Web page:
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On Wednesday evening, Ethereum boasted its highest performance compared to Bitcoin since December 2021. While it's likely linked to the upcoming merge — which will shift Ethereum to a cleaner proof-of-stake consensus mechanism — the blockchain network has other reasons to celebrate. For one, the world’s second-largest cryptocurrency briefly crossed more than $2,000 last month for the first time since this spring.

These days, Ethereum is trading at around $1,610, spurring miners to go into overdrive. On Tuesday, the Ethereum Classic hashrate rose to 51.60 terahashes per second. Earlier this week, the Bellatrix upgrade also propelled ETC prices to spike to approximately $41.

As the blockchain network shifts from a proof-of-work consensus mechanism model to a proof-of-stake system that promises to be 99% more energy-efficient, Ethereum mining may soon end. 

After the merge, a scrappy group of diehard Ethereum miners are looking to fork again into something called "ETHPoW.”

“It’s expected that they would look for alternatives to make up for that lost revenue and Ethereum Classic would naturally be one of the beneficiaries,” Michael Safai, founding partner at Dexterity Capital, told Fortune. “Miners aren’t going to let go of their business model so easily, so that could create some short-to-medium momentum for ETC.”

Miners, however, might also flock to Ethereum Classic, which arose in 2016 after a hard fork. “Miners are primarily transitioning to Ethereum Classic as it is the main [proof-of-work] Ethereum-based chain,” Youwei Yang, director of financial analytics at StoneX Group, told Fortune. “Some miners even publicly announced support to build [an] ecosystem on [Ethereum Classic], including decentralized applications, protocols, and users," Yang said.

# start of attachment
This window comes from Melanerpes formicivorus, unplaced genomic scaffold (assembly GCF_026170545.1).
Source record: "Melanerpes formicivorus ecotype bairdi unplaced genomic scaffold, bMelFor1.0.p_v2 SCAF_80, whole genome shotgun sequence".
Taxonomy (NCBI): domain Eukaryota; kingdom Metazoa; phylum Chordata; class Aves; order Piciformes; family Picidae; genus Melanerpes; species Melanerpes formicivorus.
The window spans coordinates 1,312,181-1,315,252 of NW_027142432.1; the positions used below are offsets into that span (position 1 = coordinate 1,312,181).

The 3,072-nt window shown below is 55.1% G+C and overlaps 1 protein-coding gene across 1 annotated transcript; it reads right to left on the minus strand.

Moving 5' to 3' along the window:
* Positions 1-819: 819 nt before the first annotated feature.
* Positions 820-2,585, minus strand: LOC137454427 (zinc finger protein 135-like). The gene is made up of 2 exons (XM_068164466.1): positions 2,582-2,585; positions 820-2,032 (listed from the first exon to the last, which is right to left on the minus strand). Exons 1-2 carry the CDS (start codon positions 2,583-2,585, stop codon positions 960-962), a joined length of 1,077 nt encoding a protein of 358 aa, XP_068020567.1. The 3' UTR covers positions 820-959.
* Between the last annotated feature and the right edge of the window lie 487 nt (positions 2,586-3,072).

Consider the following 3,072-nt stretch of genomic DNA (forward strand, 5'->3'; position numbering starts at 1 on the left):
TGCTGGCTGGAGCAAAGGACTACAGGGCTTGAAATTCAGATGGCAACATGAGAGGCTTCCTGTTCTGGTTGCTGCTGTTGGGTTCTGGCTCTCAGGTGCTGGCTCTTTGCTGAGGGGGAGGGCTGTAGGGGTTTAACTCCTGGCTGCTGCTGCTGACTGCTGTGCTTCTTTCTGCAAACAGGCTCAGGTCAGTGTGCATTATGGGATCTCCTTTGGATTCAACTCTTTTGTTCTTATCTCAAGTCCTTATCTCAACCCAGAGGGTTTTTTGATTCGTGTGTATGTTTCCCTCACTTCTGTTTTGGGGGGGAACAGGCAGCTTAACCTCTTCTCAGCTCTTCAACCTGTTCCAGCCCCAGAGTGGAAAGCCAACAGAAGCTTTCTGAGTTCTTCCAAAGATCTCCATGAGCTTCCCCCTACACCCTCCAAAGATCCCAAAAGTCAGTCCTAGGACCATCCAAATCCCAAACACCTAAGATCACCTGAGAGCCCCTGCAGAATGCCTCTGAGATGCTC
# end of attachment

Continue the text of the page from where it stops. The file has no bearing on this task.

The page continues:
Much of the impending success — or failure — of the ETHPoW movement will depend on the number of miners moving to ETHPoW, whether ETHPoW acolytes will invest in the movement (or merely capitalize on it), and the network's ability to provide liquidity.

There's one potential consequence of the Ethereum merge though, according to Dan Held, the head of growth marketing at Kraken. Held argues that Bitcoin might face renewed pressure to be more energy-efficient: "I do think it will add pressure to Bitcoin's energy consumption, because they'll point to Ethereum and say, 'Hey, this blockchain' — I'm talking from a lay person's perspective here — 'this blockchain isn't using very much energy at all, and you're using a lot.' And that's it," Held told Decrypt: "They're not going to understand proof-of-stake versus proof-of-work, or anything else."

But he still says that Ethereum's proof-of-stake system will be less secure than Bitcoin's. "It opens up Ethereum to some technical attack vectors that the Bitcoin community does not want to take on. And that’s why they're sticking with proof-of-work," he told Decrypt.